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Happy 10th birthday, Retro Renovation!

Yup, today is the 10th birthday of the blog. My first story was, predictably, about a toilet. Over the next few days and weeks, I’ll be doing some looks back. But for today, well, I’m gonna think about everything. And hey, I’ll welcome some well wishes! 

  1. Jennifer P. says:

    I’m a little (way) late to the party, but congrats/happy birthday, Pam and Retrorenovation from a longtime reader and fan!! I can’t even tell you how valuable your website has been to me, as a resource for refurbishing my 76 year old house, as compelling food for thought, and as good old-fashioned entertainment! Pam, your writing is such a joy to read, and I have learned so much from your tireless, sometimes crazy and always fascinating, research: from hudee rings to tesselated VCT patterns, and amber shellac to mudcaps!!
    I thoroughly enjoyed Kate’s thoughtful in-depth contibutions, as well. (Whoo, Kate!) Her careful, step-by-step documenting of her heroic bathroom remodel was absolutely epic, no joke! I’m in awe!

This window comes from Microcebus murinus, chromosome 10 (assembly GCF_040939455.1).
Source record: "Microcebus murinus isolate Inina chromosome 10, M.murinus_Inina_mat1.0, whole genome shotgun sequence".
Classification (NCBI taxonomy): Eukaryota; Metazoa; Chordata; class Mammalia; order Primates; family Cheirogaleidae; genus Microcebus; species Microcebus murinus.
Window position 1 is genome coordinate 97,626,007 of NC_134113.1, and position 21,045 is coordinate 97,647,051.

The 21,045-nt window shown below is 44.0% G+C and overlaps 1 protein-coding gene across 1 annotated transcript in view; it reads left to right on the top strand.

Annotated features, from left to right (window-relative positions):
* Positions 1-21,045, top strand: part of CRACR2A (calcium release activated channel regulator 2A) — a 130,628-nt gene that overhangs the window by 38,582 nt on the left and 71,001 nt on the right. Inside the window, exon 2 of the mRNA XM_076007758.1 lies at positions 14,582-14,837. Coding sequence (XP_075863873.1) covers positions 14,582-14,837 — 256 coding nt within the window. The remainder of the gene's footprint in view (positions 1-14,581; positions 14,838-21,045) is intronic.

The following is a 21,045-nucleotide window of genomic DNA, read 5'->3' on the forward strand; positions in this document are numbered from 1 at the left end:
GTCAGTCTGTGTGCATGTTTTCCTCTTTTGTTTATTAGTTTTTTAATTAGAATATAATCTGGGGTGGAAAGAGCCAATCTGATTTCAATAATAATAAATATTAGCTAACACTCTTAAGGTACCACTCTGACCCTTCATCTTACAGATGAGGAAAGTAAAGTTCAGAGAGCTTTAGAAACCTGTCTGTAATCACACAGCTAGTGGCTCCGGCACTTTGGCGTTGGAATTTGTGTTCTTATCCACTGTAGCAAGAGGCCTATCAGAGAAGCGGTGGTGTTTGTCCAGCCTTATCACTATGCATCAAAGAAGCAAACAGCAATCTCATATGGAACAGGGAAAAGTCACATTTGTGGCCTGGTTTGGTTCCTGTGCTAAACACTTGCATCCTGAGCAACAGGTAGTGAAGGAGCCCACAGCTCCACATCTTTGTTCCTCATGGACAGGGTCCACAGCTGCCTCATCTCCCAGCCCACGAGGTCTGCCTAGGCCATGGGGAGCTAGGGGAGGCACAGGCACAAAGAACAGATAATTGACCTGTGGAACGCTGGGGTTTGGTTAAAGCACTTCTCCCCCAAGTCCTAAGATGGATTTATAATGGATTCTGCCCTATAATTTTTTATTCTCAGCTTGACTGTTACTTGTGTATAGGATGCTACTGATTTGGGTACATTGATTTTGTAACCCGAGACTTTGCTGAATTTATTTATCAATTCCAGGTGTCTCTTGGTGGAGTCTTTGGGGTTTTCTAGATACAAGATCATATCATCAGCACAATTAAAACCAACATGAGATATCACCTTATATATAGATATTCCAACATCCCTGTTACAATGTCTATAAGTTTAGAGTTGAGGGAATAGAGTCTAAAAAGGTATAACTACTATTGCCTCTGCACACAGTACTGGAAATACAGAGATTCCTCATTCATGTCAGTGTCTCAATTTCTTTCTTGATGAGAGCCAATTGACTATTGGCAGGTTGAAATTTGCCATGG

One aspect I particularly enjoy here are your ‘bigger picture’ essays that spell out why it’s important, from an environmental as well as economical amd aesthetic perspective, to learn to ‘love the house you’re in’ and approach renovations with an eye toward preserving the overall harmony of the house, using older, or better quality, materials (when safe), instead of supporting the vast home improvement racket that seeks to brainwash us into viewing everything as disposable and the TV shows that try to con us into feeling inferior for not being up-to-the-minute in the latest trends. Ugh. I’m also thinking of your excellent post about original windows and the vinyl replacement window industry. What a disservice they have done by defacing countless buildings across the nation, never to be the same again!
    Pam, I truly believe you have been a leading voice helping to usher in a new era where average people everywhere are starting to appreciate the better quality of yesteryear compared to the terribly cheap but expensive materials, furniture, and appliances made today (and all the waste associated with them). I guess it took all us kooks’ favorite aesthetic becoming the new hot trendy thing, but whatever it takes to stop the house flippers with their sledgehammers and granite and greige! I may be overly optimistic, but I’m feeling a change happening on this front.
    Annnyway…just wanted to say many thanks and congratulations, again!!
    Jennifer

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